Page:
And if you want to carve your own career in affiliate marketing, this needs to be considered.

There simply isn’t room for the half-arsed.

The Price on My Head

Would I accept a fixed salary to quit affiliate marketing?

Are you shitting me?

Yes, of course I bloody would.

In a strange paradox, it’s exactly what I strive to achieve every single day.

But there’s a very big difference between working for any corporation, and working for one built in your own image through your own blood, sweat and beers.

For all the successful affiliates I’ve met, I can count on one hand those who wanted to stay middlemen in this same industry forever.

(And even then, I’m pretty sure half of them were rat-arse plastered at the time.)

We all have escape plans.

Affiliate marketing, the career choice, is 100% expendable in my eyes.

And yet the lifestyle and opportunity it represents comes at a huge price.

Is a 500K salary enough to fund that exchange?

To say there’s a yes or no answer would be to undersell the very Machiavellian nature of our industry.

To illustrate, I put this question to a friend of mine (who happens to be a newbie affiliate) and here’s what he said:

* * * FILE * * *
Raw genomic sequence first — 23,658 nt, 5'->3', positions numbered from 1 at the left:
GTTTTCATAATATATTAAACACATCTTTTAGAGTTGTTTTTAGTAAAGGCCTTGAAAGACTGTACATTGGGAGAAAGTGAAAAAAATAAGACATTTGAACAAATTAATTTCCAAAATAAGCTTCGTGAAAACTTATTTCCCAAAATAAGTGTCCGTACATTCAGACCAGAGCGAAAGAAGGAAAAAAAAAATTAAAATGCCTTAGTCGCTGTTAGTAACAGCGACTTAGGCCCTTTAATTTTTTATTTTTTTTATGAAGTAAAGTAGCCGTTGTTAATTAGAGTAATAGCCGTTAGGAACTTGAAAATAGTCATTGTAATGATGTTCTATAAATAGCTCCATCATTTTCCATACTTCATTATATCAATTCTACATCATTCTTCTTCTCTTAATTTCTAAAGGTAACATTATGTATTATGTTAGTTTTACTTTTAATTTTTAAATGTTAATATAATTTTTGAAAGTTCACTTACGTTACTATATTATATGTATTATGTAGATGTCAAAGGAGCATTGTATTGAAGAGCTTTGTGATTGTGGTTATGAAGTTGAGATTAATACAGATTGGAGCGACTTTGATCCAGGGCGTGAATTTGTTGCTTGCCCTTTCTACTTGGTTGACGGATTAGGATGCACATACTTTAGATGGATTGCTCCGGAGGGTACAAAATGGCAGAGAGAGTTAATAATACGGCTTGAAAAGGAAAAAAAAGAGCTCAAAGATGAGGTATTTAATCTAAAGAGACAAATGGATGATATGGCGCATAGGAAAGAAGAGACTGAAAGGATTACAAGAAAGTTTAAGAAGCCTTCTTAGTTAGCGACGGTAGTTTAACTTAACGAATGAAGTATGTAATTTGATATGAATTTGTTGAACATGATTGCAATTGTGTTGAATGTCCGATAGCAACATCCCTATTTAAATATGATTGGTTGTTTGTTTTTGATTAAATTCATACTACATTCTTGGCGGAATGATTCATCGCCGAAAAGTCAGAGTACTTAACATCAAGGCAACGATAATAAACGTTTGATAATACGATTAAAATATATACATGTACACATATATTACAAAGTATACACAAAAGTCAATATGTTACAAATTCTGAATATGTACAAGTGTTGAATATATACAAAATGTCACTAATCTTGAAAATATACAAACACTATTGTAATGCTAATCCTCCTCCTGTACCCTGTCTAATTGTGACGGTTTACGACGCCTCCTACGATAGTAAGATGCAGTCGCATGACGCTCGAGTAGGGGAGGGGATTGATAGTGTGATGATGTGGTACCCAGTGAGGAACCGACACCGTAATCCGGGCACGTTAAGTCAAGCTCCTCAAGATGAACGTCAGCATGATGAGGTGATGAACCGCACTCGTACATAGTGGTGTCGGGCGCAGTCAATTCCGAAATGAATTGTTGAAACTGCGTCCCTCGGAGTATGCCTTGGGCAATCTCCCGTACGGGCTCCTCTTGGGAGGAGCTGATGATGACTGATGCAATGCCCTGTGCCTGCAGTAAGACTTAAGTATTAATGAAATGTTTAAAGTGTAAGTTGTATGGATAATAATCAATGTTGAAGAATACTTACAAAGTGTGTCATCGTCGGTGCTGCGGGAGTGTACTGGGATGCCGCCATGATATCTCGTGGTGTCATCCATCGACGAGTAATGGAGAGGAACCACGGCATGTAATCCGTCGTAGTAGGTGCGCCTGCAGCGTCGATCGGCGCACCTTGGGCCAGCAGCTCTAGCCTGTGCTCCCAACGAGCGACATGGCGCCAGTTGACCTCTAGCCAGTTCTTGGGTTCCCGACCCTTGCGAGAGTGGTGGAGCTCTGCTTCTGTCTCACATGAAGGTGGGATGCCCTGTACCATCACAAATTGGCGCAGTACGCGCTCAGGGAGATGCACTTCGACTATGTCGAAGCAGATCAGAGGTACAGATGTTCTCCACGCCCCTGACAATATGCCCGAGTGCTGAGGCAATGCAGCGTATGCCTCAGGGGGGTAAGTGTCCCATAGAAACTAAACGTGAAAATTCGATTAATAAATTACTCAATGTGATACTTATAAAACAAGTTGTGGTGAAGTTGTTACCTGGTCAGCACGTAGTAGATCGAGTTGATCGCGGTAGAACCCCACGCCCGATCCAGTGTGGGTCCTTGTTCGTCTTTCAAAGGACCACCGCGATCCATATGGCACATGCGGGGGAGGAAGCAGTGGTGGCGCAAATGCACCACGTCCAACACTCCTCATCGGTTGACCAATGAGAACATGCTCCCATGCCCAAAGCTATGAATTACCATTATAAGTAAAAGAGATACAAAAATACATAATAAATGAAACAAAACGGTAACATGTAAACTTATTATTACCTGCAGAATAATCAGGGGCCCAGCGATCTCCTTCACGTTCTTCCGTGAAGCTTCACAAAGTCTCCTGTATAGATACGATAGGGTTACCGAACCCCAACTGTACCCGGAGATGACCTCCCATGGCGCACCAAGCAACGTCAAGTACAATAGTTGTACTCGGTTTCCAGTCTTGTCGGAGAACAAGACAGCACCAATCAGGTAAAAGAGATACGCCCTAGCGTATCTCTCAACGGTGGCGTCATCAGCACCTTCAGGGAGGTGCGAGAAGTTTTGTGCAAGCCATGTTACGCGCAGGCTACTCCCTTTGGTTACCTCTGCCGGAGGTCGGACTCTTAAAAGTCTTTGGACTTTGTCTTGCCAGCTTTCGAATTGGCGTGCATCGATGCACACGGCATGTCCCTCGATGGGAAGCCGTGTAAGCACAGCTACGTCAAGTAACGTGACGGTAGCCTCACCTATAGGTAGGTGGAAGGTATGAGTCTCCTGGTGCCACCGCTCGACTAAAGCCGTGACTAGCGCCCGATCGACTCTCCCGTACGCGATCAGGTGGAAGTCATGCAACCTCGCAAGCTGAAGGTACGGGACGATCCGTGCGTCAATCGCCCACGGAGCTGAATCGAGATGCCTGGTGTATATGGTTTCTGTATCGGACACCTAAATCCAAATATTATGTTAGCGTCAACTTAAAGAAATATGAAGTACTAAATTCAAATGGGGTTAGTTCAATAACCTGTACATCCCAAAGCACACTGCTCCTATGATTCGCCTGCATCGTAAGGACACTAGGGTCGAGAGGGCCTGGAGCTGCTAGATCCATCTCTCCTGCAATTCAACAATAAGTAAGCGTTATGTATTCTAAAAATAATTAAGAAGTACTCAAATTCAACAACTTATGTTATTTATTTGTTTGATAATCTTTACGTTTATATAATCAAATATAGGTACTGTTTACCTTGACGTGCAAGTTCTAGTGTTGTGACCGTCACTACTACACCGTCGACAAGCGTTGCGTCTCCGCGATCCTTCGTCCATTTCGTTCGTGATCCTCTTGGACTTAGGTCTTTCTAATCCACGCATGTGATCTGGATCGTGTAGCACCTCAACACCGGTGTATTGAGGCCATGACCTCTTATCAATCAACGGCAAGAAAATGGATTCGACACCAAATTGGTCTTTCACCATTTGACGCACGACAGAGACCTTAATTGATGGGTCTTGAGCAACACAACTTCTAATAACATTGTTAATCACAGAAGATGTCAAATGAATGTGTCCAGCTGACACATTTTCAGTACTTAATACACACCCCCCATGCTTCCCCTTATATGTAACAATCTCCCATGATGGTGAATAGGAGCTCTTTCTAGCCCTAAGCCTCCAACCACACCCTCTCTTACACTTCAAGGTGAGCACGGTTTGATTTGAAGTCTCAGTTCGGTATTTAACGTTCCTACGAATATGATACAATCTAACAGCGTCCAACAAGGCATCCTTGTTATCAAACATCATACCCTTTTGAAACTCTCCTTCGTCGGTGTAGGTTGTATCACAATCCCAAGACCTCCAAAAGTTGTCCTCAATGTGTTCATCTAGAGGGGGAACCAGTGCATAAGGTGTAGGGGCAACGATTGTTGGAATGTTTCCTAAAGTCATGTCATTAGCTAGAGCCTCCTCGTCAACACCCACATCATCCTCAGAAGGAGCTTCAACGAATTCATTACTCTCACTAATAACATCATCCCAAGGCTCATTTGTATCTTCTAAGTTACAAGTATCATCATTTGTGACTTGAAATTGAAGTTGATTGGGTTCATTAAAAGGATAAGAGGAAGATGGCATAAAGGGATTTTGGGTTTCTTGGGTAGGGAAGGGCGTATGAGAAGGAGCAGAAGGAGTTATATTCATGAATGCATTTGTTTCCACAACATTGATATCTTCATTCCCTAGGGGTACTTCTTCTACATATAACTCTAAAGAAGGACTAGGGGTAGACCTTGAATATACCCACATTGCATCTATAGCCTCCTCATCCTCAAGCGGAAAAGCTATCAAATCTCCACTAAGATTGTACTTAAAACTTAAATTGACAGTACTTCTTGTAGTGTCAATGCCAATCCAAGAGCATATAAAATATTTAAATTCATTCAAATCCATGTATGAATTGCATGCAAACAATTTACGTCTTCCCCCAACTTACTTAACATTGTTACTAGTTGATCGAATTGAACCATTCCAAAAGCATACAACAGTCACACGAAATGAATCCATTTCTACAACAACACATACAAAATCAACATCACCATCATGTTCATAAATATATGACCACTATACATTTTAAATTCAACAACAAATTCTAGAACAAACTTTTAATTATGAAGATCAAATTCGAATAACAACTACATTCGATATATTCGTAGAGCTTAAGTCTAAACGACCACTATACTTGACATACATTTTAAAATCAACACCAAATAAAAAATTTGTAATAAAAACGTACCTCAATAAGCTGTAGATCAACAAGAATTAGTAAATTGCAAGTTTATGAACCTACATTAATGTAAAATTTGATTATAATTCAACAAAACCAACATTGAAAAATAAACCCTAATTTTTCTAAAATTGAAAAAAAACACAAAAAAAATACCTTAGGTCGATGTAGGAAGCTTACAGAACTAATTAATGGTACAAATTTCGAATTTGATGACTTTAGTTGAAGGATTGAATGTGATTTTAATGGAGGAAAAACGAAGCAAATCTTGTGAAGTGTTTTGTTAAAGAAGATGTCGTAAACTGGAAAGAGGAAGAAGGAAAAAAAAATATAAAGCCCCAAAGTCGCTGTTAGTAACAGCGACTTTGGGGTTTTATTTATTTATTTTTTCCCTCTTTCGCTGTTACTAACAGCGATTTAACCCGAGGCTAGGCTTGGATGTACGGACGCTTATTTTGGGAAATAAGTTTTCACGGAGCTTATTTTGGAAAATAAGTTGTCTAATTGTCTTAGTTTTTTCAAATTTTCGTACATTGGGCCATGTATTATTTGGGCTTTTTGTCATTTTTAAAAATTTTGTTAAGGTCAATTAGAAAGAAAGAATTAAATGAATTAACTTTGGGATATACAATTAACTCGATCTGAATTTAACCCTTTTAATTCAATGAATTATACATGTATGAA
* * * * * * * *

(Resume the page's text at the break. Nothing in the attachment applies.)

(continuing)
Guess I’d take the job. Hustle for a year. Demand a pay raise. I’d keep tabs on any useful data they had, any interesting connections. Try take on a few juniors to get some solo work done on the side. After 3 years, I’d leave with two Mil in the bank and blow up my own dick boost pills, or whatever’s flying at the time. Maybe Ebola. Fuck, when can I start?

And that, my dear scumbags, is why affiliates are not grown.

We are born rancid.

Why Wayne Rooney Gets Paid And You Don’t

At £300,000 per week, Wayne Rooney is about to become the English Premier League’s all-time highest paid footballer.

How could a hot-headed, granny-banging Shrek lookalike possibly deserve this much for kicking a ball around?